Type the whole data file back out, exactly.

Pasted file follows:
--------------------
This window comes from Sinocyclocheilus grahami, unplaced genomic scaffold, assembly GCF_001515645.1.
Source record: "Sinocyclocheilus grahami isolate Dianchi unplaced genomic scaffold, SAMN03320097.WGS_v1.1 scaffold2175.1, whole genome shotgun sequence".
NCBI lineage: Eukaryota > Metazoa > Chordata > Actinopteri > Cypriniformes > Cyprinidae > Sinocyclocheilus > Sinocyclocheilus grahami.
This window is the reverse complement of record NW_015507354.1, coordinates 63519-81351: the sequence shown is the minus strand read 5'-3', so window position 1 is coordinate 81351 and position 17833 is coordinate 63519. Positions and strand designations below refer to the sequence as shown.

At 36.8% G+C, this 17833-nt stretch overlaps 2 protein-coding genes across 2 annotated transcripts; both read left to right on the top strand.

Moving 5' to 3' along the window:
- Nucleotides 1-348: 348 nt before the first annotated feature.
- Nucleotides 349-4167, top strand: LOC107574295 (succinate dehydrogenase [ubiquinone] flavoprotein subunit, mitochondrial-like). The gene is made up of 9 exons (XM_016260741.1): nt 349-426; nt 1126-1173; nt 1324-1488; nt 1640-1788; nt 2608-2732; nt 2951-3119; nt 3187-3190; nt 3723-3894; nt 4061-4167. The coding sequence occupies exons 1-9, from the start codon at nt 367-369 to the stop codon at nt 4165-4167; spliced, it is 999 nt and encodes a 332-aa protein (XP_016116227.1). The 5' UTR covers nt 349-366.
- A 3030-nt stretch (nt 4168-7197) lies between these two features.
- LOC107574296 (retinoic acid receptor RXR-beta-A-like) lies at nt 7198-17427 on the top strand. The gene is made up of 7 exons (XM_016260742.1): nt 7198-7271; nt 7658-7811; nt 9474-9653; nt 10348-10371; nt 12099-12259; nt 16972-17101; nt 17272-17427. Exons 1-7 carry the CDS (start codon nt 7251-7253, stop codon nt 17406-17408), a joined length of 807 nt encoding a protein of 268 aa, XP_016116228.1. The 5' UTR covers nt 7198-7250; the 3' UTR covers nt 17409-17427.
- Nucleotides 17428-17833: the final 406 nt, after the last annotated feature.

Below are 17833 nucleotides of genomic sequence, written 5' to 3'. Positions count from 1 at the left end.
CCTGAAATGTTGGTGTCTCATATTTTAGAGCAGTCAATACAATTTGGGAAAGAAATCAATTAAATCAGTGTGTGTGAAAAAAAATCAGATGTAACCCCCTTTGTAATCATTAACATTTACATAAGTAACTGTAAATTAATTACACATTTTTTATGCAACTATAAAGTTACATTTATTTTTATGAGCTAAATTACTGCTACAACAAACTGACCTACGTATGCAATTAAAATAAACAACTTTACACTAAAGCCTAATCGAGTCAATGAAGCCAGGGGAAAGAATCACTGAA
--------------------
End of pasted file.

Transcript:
This window comes from Sinocyclocheilus grahami, unplaced genomic scaffold, assembly GCF_001515645.1.
Source record: "Sinocyclocheilus grahami isolate Dianchi unplaced genomic scaffold, SAMN03320097.WGS_v1.1 scaffold2175.1, whole genome shotgun sequence".
NCBI lineage: Eukaryota > Metazoa > Chordata > Actinopteri > Cypriniformes > Cyprinidae > Sinocyclocheilus > Sinocyclocheilus grahami.
This window is the reverse complement of record NW_015507354.1, coordinates 63519-81351: the sequence shown is the minus strand read 5'-3', so window position 1 is coordinate 81351 and position 17833 is coordinate 63519. Positions and strand designations below refer to the sequence as shown.

At 36.8% G+C, this 17833-nt stretch overlaps 2 protein-coding genes across 2 annotated transcripts; both read left to right on the top strand.

Moving 5' to 3' along the window:
- Nucleotides 1-348: 348 nt before the first annotated feature.
- Nucleotides 349-4167, top strand: LOC107574295 (succinate dehydrogenase [ubiquinone] flavoprotein subunit, mitochondrial-like). The gene is made up of 9 exons (XM_016260741.1): nt 349-426; nt 1126-1173; nt 1324-1488; nt 1640-1788; nt 2608-2732; nt 2951-3119; nt 3187-3190; nt 3723-3894; nt 4061-4167. The coding sequence occupies exons 1-9, from the start codon at nt 367-369 to the stop codon at nt 4165-4167; spliced, it is 999 nt and encodes a 332-aa protein (XP_016116227.1). The 5' UTR covers nt 349-366.
- A 3030-nt stretch (nt 4168-7197) lies between these two features.
- LOC107574296 (retinoic acid receptor RXR-beta-A-like) lies at nt 7198-17427 on the top strand. The gene is made up of 7 exons (XM_016260742.1): nt 7198-7271; nt 7658-7811; nt 9474-9653; nt 10348-10371; nt 12099-12259; nt 16972-17101; nt 17272-17427. Exons 1-7 carry the CDS (start codon nt 7251-7253, stop codon nt 17406-17408), a joined length of 807 nt encoding a protein of 268 aa, XP_016116228.1. The 5' UTR covers nt 7198-7250; the 3' UTR covers nt 17409-17427.
- Nucleotides 17428-17833: the final 406 nt, after the last annotated feature.

Below are 17833 nucleotides of genomic sequence, written 5' to 3'. Positions count from 1 at the left end.
CCTGAAATGTTGGTGTCTCATATTTTAGAGCAGTCAATACAATTTGGGAAAGAAATCAATTAAATCAGTGTGTGTGAAAAAAAATCAGATGTAACCCCCTTTGTAATCATTAACATTTACATAAGTAACTGTAAATTAATTACACATTTTTTATGCAACTATAAAGTTACATTTATTTTTATGAGCTAAATTACTGCTACAACAAACTGACCTACGTATGCAATTAAAATAAACAACTTTACACTAAAGCCTAATCGAGTCAATGAAGCCAGGGGAAAGAATCACTGAA